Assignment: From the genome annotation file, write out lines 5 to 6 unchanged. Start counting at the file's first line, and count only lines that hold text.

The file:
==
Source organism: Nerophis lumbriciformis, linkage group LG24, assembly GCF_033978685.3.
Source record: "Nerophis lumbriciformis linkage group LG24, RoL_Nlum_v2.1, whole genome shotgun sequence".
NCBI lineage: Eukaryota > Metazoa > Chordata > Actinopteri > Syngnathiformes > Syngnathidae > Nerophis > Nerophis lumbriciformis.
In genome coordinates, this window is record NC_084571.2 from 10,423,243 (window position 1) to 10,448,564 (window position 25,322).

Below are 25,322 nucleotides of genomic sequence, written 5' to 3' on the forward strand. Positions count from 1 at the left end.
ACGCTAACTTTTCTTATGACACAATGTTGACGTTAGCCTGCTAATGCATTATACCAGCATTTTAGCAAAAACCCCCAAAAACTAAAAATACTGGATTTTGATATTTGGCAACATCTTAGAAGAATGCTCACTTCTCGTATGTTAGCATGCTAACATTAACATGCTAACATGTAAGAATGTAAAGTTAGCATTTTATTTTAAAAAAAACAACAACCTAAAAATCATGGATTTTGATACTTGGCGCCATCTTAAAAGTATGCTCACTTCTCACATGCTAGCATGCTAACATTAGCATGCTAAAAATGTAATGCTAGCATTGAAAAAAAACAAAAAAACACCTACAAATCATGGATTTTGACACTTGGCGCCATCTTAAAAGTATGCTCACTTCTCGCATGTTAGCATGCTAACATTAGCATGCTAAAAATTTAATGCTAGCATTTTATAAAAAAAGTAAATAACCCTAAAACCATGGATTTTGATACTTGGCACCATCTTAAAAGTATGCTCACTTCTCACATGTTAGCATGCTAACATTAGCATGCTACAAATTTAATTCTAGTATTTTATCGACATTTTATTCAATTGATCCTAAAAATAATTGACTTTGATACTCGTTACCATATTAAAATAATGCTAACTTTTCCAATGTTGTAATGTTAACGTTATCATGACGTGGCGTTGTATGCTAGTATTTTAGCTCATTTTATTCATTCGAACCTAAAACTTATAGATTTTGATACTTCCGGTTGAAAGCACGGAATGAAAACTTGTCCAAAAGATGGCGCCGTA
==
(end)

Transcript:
Below are 25,322 nucleotides of genomic sequence, written 5' to 3' on the forward strand. Positions count from 1 at the left end.
ACGCTAACTTTTCTTATGACACAATGTTGACGTTAGCCTGCTAATGCATTATACCAGCATTTTAGCAAAAACCCCCAAAAACTAAAAATACTGGATTTTGATATTTGGCAACATCTTAGAAGAATGCTCACTTCTCGTATGTTAGCATGCTAACATTAACATGCTAACATGTAAGAATGTAAAGTTAGCATTTTATTTTAAAAAAAACAACAACCTAAAAATCATGGATTTTGATACTTGGCGCCATCTTAAAAGTATGCTCACTTCTCACATGCTAGCATGCTAACATTAGCATGCTAAAAATGTAATGCTAGCATTGAAAAAAAACAAAAAAACACCTACAAATCATGGATTTTGACACTTGGCGCCATCTTAAAAGTATGCTCACTTCTCGCATGTTAGCATGCTAACATTAGCATGCTAAAAATTTAATGCTAGCATTTTATAAAAAAAGTAAATAACCCTAAAACCATGGATTTTGATACTTGGCACCATCTTAAAAGTATGCTCACTTCTCACATGTTAGCATGCTAACATTAGCATGCTACAAATTTAATTCTAGTATTTTATCGACATTTTATTCAATTGATCCTAAAAATAATTGACTTTGATACTCGTTACCATATTAAAATAATGCTAACTTTTCCAATGTTGTAATGTTAACGTTATCATGACGTGGCGTTGTATGCTAGTATTTTAGCTCATTTTATTCATTCGAACCTAAAACTTATAGATTTTGATACTTCCGGTTGAAAGCACGGAATGAAAACTTGTCCAAAAGATGGCGCCGTA